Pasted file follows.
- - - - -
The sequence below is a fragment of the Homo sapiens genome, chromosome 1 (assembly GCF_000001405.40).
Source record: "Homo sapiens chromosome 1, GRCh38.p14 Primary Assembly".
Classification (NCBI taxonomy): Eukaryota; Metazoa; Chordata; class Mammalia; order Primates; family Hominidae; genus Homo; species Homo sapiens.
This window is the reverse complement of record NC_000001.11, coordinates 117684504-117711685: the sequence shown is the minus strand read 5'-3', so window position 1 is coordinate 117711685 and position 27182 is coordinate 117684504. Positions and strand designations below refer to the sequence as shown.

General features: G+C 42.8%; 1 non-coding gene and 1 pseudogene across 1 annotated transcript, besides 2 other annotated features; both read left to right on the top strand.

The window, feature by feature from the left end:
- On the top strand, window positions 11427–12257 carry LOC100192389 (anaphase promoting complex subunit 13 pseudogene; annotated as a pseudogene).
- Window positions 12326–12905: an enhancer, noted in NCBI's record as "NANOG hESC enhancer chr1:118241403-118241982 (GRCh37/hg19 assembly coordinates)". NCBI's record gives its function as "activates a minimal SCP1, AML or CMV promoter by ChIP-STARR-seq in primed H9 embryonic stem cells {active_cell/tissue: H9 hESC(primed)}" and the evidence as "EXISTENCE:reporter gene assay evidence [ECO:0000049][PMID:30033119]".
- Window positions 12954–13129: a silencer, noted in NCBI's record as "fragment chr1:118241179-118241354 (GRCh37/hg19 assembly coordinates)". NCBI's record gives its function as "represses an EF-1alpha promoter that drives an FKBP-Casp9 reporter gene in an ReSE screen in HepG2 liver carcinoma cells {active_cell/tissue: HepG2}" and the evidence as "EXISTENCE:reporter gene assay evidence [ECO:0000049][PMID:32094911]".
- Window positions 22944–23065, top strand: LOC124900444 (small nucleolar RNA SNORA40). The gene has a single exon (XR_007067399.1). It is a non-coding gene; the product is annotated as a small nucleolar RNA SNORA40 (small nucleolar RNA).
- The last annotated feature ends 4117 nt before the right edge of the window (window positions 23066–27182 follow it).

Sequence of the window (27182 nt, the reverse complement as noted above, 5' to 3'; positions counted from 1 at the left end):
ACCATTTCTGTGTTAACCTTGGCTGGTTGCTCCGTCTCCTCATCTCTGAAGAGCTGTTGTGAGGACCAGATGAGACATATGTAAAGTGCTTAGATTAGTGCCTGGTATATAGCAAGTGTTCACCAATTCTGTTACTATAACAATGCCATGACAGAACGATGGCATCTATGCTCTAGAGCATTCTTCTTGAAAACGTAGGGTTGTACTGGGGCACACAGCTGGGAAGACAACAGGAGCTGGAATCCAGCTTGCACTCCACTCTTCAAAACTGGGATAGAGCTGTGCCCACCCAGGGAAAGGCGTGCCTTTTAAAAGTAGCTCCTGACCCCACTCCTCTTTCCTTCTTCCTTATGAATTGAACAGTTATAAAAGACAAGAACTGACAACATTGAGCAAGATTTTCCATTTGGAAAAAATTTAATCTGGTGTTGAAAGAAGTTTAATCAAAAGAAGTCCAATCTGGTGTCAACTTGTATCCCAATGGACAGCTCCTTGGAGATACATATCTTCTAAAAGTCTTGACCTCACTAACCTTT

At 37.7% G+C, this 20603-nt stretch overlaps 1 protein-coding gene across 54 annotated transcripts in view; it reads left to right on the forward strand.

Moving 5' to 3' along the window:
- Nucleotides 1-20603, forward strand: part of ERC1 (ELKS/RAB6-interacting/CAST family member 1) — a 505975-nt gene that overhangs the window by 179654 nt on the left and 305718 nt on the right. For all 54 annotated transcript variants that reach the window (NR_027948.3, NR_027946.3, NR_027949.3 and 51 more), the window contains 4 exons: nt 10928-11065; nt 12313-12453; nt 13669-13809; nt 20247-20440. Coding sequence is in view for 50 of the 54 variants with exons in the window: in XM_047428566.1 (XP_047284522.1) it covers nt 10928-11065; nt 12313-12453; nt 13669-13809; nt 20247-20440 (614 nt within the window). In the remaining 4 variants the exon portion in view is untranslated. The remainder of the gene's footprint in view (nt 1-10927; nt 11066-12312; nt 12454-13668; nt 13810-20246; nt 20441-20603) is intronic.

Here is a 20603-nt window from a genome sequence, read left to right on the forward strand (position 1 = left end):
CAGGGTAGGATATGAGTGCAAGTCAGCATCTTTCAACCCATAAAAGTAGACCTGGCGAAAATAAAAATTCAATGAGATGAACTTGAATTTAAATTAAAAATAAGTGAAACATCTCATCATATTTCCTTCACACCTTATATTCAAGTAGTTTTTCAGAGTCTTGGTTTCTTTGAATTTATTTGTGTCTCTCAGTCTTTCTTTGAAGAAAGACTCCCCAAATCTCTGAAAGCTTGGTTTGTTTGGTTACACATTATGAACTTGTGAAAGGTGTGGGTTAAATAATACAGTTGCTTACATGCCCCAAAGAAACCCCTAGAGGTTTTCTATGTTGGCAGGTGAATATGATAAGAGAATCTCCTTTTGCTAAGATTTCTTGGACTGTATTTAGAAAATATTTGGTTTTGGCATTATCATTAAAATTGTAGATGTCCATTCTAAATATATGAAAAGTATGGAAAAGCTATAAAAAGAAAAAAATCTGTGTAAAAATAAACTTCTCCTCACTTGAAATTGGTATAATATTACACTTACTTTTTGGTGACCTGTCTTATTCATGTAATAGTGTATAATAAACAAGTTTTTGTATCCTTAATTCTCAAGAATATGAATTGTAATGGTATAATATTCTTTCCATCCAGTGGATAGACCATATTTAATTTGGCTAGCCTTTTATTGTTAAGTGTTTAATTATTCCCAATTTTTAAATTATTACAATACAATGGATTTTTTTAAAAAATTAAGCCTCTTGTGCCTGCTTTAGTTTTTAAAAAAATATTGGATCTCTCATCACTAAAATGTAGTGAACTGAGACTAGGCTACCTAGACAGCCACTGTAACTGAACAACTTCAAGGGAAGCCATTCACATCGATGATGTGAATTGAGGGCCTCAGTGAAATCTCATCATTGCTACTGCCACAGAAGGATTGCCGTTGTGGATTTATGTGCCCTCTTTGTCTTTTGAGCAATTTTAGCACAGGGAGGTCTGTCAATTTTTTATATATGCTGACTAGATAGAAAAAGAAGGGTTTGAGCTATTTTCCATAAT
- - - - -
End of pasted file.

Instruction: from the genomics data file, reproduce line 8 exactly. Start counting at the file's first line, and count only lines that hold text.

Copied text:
- Window positions 12326–12905: an enhancer, noted in NCBI's record as "NANOG hESC enhancer chr1:118241403-118241982 (GRCh37/hg19 assembly coordinates)". NCBI's record gives its function as "activates a minimal SCP1, AML or CMV promoter by ChIP-STARR-seq in primed H9 embryonic stem cells {active_cell/tissue: H9 hESC(primed)}" and the evidence as "EXISTENCE:reporter gene assay evidence [ECO:0000049][PMID:30033119]".